During a first period of communist social policy reorganization, where reforms proceeded at a slower speed, towards the end of the 1960s, pension, health care and sickness insurance were finally also provided on an uni-versal basis, being accessible, albeit at a lower quality, to rural populations. Benefits continued to be granted according to the occupational status of citi-zens, but since the entire population was employed in the central planned economy and wage differences were practically non-existent, the Bismarck system of social insurance still in place succeeded in achieving universal aspirations. This also concerned the management of welfare benefits and of social security funds, which, in theory decentralized to state-owned enter-prises, depended in reality on the discretionary decisions of local bureau-crats and party officials who through the central planned economic system succeeded to redistribute the wealth to the most disadvantaged rural areas (Cerami, 2006, 2009a).

To what extent was this social and economic system successful in ensur-ing the often desired social and industrial modernization among the dif-ferent CEE countries? Despite the fact that the Soviet satellite states shared similar institutional features due to the presence of similar and strictly linked systems of central planning, communist societies did not show simi-lar economic performances, either in terms of internal production or in terms of social development. The four industrialized Visegrad countries and the three Baltic states performed not only economically better than the two South-Eastern European countries under investigation here, but were also less poor societies. The reasons for these differences are easy to imagine.

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These can be explained by the less developed industrial organization, as well as by the persistence of regional disparities and more obsolete agricul-tural structures.

However, despite the existence of structural socioeconomic differences, the transformations of the welfare systems in the different European regions under communist control followed, in several instances, similar pathways of development characterized by similar welfare trajectories. This was pri-marily due to the presence of similar welfare institutions (e.g. the common Bismarck and Stalin heritage) and by similar exogenous constraints (e.g. the oil crisis of the 1970s). Constant and increasing demands for expanding the coverage and level of benefits in order to continue to ensure the legit-imizing capacity of the communist regime were not only present in the four Visegrad countries and in the three Baltic states, often characterized by attempts of revolts, but were also existent, perhaps even more importantly, in Bulgaria and Romania, where the more difficult socioeconomic situation made requests for increasing redistribution particularly urgent. These grow-ing requests clearly put the productive capacity of the central planned econ-omy, already grown to its limits, under severe pressure. As argued for the case of the four Visegrad countries (Cerami, 2009a), the only possibilities available for communist policymakers were, at this point, either to renounce to the system-legitimizing requirements (see Offe, 2006) of the commun-ist regime (this was clearly not a viable political option), or, and this was the choice of all governments in the region, to continue to ensure distri-bution through an increase in external debt. At the end of 1980s, Central and Eastern European governments were, as a consequence, not only highly indebted to international financial institutions (Cerami, 2009a, 2009b), but their system-stabilizing capacity through the use of strategic social policies had also come to an end.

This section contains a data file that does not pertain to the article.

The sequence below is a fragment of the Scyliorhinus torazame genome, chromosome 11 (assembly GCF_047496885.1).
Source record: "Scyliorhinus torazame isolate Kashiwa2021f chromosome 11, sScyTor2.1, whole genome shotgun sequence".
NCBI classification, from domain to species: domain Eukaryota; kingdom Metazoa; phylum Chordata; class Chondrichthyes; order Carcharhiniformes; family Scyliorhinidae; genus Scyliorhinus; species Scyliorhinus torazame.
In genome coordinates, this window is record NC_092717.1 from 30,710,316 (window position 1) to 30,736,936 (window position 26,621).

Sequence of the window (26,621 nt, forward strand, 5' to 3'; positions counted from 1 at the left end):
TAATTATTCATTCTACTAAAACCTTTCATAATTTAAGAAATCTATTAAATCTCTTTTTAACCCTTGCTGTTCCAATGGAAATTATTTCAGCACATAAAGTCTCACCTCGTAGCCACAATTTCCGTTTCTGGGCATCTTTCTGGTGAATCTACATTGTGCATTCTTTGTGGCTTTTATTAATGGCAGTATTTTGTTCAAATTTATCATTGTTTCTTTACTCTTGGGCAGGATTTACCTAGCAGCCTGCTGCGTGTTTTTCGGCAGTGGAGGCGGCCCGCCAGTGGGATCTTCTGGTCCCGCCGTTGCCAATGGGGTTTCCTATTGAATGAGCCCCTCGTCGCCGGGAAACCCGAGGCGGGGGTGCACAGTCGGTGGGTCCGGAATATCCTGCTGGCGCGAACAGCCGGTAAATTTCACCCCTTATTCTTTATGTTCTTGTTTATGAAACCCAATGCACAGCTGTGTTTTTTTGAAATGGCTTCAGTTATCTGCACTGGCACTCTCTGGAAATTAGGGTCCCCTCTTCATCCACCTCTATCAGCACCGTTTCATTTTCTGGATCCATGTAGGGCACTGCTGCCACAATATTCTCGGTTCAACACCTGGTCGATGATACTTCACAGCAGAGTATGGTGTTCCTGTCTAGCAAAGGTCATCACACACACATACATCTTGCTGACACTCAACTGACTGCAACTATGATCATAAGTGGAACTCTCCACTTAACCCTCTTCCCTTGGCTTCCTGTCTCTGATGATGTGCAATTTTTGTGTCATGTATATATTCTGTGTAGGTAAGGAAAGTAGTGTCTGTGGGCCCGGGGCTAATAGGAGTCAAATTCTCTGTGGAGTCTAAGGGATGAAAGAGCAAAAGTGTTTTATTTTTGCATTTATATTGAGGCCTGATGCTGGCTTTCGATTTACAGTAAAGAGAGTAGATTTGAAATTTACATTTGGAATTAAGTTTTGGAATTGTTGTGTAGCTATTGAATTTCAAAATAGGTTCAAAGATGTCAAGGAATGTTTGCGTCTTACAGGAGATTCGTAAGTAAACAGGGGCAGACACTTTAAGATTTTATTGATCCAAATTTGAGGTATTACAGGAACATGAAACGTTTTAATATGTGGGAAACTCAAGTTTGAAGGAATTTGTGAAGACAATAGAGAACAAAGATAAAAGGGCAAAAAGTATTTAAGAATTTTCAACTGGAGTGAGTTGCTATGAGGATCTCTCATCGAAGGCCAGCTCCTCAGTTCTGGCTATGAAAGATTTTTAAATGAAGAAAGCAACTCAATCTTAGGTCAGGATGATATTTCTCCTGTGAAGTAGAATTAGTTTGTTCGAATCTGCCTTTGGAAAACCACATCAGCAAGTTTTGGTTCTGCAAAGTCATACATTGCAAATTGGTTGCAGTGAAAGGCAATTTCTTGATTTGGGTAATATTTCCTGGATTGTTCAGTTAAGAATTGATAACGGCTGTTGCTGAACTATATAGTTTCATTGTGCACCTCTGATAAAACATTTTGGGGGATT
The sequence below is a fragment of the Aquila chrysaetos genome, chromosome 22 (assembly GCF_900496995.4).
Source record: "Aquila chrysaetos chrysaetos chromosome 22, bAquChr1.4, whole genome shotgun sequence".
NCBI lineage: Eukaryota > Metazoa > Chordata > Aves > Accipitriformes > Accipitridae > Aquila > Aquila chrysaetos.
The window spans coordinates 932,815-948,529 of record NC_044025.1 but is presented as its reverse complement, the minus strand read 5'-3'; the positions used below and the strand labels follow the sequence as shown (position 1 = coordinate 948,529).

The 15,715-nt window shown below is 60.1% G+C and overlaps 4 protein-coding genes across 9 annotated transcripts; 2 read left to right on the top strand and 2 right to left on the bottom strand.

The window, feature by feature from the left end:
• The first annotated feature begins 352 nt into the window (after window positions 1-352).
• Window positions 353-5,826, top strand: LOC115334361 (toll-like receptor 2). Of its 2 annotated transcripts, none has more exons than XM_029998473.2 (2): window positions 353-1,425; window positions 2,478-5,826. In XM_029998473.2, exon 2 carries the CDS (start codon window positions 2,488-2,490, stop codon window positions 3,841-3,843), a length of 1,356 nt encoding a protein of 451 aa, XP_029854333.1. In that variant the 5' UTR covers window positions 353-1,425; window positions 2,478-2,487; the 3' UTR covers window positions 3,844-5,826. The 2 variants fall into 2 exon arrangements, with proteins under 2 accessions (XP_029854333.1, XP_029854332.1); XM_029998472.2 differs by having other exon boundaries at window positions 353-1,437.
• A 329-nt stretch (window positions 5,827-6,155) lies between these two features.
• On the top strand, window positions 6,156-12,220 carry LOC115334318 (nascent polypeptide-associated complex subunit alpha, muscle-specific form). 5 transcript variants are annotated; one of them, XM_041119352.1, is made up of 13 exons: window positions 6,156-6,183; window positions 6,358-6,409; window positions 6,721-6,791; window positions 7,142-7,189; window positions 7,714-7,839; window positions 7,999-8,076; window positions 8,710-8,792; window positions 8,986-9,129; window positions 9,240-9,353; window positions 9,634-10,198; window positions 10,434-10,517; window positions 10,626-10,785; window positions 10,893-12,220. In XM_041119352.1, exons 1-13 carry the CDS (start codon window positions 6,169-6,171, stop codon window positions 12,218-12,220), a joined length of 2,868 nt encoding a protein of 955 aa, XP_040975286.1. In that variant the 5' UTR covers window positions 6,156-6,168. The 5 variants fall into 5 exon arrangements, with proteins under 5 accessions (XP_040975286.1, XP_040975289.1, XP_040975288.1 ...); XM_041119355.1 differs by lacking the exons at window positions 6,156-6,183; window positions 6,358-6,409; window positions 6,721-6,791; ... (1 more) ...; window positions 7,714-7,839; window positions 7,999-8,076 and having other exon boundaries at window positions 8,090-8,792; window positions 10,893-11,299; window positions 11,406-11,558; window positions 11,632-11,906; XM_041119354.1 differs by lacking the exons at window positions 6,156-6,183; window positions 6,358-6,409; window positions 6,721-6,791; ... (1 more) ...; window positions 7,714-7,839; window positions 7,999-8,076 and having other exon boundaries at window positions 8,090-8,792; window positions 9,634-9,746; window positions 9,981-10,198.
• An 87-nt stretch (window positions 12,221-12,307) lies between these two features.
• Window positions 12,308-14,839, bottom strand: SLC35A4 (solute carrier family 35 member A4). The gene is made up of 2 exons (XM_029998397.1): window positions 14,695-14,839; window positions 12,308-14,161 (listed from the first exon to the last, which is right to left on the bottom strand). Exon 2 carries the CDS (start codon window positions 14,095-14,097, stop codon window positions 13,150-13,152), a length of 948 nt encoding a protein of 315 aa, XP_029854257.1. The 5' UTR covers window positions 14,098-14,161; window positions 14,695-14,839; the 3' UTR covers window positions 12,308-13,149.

In more practical terms, what did these common socio-political dilemmas that all communist regimes were facing really imply in the specific cases of Bulgarian and Romanian social policy transformations? On the one hand, the presence of similar Bismarckian and communist welfare insti-tutions existing in both countries made them similarly resilient as other CEE countries to external pressures. The presence of similar welfare logics (Bismarck professional orientation associated to communist egalitarianism) resulted, in fact, in the existence of similar lock-in processes (Pierson, 1996) that tended, if not completely to block, at least to hinder path-departure from the status quo (for Bulgarian and Romanian as well as for other CEE policymakers it was clearly unthinkable to move away from the Soviet eco-nomic system). On the other hand, however, despite the existence of similar lock-in processes, the commonalities that the two South-Eastern European countries shared in terms of less modernized industrial and agriculture structures made their adaptation both to the communist and to the new ‘global’ environment not only more difficult, but asked simultaneously for

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differential and more urgent reforms. During the entire history of commun-ism (and even beyond), Bulgaria and Romania suffered, in this way, from a double disease. They experienced the negative economic consequences deriving from a monolithic Soviet economic structure that provided uni-form policy responses in the global arena, and also suffered from internal structural deficiencies that made their population not only poorer, but also more vulnerable to exogenous pressures.